Alan Carr: ISIS was responsible for my gay wedding
Alan Carr has said that ISIS’s deadly homophobic spree played a large part in making him decide to get married.
The British comedian wed his long-term partner Paul Drayton earlier this year in a “small, private ceremony,” after 10 years together.
The 41-year-old performer has been more outspoken about gay rights lately, and admitted last year that he still has guilt about being gay.
He said this change in attitude was down to various ways in which international regimes – including ISIS, Donald Trump and Vladimir Putin – have delighted in attacking and even killing LGBT people in recent times.
Speaking to The Times, he said: “I think over the last two years there has been a real nastiness with Trump, with Isis throwing gays off roofs, with Russia saying gay people are mentally ill.
“You can sort of see the enemy now,” he added.
It was because of this realisation, Carr said, that he said yes when Drayton proposed to him while the pair were on holiday in Indonesia.
“I was never going to get married,” he said, “but now there are people out there who hate you, so [I thought] f*** it — I’m going to get married.”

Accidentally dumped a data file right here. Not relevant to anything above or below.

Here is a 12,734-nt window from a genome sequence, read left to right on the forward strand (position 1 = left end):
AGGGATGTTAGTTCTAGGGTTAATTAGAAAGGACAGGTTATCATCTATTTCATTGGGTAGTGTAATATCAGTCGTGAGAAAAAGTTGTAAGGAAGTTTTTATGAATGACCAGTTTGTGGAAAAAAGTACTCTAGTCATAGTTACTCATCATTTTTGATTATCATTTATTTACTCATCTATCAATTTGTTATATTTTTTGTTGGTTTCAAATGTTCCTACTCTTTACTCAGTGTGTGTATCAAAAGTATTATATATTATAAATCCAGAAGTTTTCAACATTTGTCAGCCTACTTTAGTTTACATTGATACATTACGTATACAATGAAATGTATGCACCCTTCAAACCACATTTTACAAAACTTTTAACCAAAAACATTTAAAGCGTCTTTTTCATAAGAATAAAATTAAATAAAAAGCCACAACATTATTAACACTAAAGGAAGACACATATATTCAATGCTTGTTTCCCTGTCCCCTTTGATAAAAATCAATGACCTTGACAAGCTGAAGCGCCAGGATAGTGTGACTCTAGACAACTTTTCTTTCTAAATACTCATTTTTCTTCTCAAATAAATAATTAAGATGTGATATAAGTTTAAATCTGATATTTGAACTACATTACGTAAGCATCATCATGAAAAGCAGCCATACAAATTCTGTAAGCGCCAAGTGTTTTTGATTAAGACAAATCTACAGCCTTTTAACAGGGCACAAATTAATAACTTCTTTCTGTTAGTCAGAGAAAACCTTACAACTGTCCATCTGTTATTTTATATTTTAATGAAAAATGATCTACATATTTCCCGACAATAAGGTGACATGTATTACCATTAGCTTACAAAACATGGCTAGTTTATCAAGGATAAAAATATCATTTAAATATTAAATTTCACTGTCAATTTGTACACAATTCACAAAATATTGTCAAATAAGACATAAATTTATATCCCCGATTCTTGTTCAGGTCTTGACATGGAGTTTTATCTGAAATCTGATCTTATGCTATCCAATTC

Carr, who said he and his husband still didn’t want to have children, also said that he felt “sorry for people who are camp. It gets looked down upon, it’s seen as very frivolous and throw-away.”
He continued: “British people do love camp, but when it is incorporated into a male persona, they are like, ‘Oh have a day off,’” adding that when someone is simply flamboyant, “people think you are a moron.”
The comedian said that he was “always, always, always camp” growing up.
This was made clear to him when he saw a recording of himself performing in school play when he was nine.
“I had never seen myself before and I was basically voguing my way through Macbeth,” he recalled.
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“It was like a punch in the stomach. I thought: ‘That’s why people are calling me ‘bender’.’”
But eventually, Carr decided to turn this feature of his personality into a strength.
“People laughed at me, not with me,” he explained. “When you look like this and have this voice, you have to turn a negative into a positive; you sort of make the jokes before anyone else does.”
He said that his father, who played football for Northampton Town, “definitely wasn’t homophobic. He just really wanted me to be a footballer.”